On Kite Hill, children flitter about like butterflies while their parents sit patiently under perfectly blue skies, pleasantly oblivious to the shouts of joy and rings of laughter.
The man sitting alone in the shade of a small dogwood is equally unaware. He has other distractions to keep him occupied. His ears are tuned to the gentle breeze rustling the leaves, his eyes glued to the heavens. He’d come hoping to see dragons or Martian spaceships, maybe even Abraham Lincoln’s head; instead, all he finds are wispy white clouds.
As a child, he spent hours upon hours looking up at the clouds from that very spot. Each one told a different story, each one held a different secret. Now, when he looks up, all he sees are clouds. No sad-eyed elephants, no three-masted clipper ships and, sadly, no dead presidents either.
Of course, things are different now. He’s older, wiser, and his mind is less willing to give itself up to imagination. If he had known that being an adult would mean looking for the Buddha and finding only clouds, he never would have been so damned eager to grow up in the first place.
“What are you doing?”
The voice seems to come from nowhere and everywhere, at the same time. It surrounds him, enveloping him with its concern. His first thought is that it’s merely his mind playing tricks on him, and, normally, he would simply dismiss it as static, but there is something undefinable about the voice: it seems to sing to him like a siren’s song. So he turns back, expecting to find one of the bored housewives hovering over his shoulder. Instead, he finds a dream.
Enveloped in the warm glow of sunlight, backed by the softest cerulean blue, she looks every bit like an angel. He looks into her as though she were a reflection and allows himself to become lost in her grace. She, in turn, looks at him with a hint of curiosity and amusement flickering in her eyes. Her gaze is unabashed and intense, but there’s something comfortable in the way she’s looking at him, and he realises that he knows her. He doesn’t know how, or from where, but he knows her.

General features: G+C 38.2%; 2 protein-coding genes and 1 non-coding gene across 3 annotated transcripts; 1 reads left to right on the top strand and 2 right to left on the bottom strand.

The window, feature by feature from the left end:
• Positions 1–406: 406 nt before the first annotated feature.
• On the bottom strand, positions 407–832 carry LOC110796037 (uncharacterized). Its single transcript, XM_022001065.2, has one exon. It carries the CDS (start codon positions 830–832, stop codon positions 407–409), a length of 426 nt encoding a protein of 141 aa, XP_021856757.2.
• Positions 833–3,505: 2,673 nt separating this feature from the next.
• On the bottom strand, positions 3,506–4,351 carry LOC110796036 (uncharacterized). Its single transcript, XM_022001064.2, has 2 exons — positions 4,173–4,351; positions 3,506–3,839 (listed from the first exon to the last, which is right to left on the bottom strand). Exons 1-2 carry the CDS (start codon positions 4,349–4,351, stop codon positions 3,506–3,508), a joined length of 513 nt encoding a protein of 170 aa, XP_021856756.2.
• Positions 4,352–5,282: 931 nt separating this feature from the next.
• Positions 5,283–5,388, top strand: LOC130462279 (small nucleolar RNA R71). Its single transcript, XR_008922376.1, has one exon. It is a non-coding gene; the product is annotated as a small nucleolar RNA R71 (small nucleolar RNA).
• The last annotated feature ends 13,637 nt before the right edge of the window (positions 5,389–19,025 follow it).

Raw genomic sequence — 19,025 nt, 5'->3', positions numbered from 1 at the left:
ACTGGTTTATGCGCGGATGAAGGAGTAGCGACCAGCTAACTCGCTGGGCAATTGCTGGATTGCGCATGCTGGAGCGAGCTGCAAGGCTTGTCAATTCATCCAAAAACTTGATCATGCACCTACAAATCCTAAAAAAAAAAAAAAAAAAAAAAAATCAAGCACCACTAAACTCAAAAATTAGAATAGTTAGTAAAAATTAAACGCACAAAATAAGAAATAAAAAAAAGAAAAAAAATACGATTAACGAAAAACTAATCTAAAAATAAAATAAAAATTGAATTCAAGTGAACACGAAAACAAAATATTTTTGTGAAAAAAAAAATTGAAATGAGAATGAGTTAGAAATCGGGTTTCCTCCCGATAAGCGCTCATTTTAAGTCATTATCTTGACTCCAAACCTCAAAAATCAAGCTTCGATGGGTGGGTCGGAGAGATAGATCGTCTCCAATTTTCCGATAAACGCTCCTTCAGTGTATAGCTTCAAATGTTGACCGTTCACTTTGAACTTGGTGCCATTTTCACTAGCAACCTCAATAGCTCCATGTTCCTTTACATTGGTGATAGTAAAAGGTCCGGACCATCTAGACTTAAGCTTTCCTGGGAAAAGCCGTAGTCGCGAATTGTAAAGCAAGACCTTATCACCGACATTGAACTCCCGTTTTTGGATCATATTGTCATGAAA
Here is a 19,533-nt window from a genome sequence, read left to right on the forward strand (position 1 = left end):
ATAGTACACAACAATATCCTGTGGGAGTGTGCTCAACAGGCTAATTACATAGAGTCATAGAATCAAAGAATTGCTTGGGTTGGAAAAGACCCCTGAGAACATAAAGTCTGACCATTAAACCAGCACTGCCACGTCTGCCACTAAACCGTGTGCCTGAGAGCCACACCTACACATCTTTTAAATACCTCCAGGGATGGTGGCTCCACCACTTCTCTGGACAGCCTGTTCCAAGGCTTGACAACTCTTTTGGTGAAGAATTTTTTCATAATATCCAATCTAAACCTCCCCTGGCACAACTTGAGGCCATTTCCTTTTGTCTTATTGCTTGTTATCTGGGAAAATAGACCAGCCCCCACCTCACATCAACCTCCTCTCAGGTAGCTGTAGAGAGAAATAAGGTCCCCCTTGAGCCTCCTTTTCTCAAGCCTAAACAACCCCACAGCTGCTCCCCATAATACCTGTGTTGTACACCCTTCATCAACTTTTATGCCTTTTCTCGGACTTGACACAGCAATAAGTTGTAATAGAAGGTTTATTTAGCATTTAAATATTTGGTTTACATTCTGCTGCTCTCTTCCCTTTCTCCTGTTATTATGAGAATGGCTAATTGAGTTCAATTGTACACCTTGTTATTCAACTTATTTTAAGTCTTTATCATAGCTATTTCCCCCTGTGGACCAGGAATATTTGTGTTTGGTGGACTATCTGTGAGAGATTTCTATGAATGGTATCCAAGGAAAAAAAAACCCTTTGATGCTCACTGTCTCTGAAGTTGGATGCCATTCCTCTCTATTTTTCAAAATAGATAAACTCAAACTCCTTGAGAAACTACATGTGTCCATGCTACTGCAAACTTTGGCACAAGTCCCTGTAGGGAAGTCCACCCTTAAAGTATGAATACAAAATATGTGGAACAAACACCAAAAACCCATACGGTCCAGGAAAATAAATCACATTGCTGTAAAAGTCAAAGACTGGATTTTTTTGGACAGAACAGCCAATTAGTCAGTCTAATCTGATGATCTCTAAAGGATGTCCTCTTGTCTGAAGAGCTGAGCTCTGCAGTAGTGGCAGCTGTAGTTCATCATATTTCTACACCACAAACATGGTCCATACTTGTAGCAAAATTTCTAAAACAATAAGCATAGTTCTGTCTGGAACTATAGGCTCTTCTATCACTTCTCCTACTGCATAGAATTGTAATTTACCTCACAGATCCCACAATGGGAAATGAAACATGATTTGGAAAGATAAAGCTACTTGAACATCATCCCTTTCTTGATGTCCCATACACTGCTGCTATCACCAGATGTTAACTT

“When you were a kid, didn’t you ever look up at the sky, hoping to find animals or people’s faces in the shapes of the clouds?”
“Sure, everyone does,” she concedes as she sits down beside him, allowing her knee to brush lightly against his thigh. “My mother used to call it ‘cloud dancing’.”
“What does she call it now?”
She smiles the smile of a Cheshire cat and answers, “A waste of time.”
Lately, he’s been having the same thought. But a part of him wants so badly to believe that there’s more to it than simply a child’s game.
“What about you,” he asks, trying to change the subject. “Do you still do it? Go ‘cloud dancing’, I mean.”
That one simple word slams into him, hard. It feels so callous and cold, so very different from what he expected.
She tilts her head slightly to the right, purses her soft pink lips and ponders his question. It’s a familiar look, but he’s still not sure why. Before it can come to him, she answers: “Because… It’s not real.”
“But wasn’t it fun?” he wonders, out loud.
Amused by his childlike tone, she replies as honestly as she can. “Sure it was… in a silly, puerile sort of way.”
Her gaze is so incredibly direct, so unyielding, that he just has to look away. So he returns his gaze skyward, but he isn’t expecting any great revelations. Then it hits him, the sudden recollection that it isn’t the seeing that really matters. The important thing is in the looking. Effortlessly, like morning light through sheer curtains, the amorphous clouds seem more quixotic, more animated. And the man thinks he almost sees a dolphin playing at the edges of infinity.
“What do you see?” she asks, whispering softly in his ear.
The warmth of her breath tickles his spine. Something about her tone, or maybe the softness of her words, drips with sincerity. She actually seems to care and that surprises him. Despite the odd sensation of belonging, the fact remains that she doesn’t really know anything about him. There she is, though, sitting with him on the top of Kite Hill surrounded by happy children and dandelion spores. He wants to tell her about the dolphin, but he knows that there are things much more mysterious than clouds; things much more beautiful than infinity.
Her face is so close to him, her lips only a breath away, and his chest feels as if it is about to cave in on itself. There are so many things he wants to say, so many thoughts he wants to share. He thinks to himself, ‘I see what I have been looking for my entire life. What has eluded me until you spoke and gave me meaning.’ The words get caught in his teeth, though.
“What do you see?” she asks again.
“I see love,” he answers.
J. Thomas Arant currently resides in Adelaide, Australia.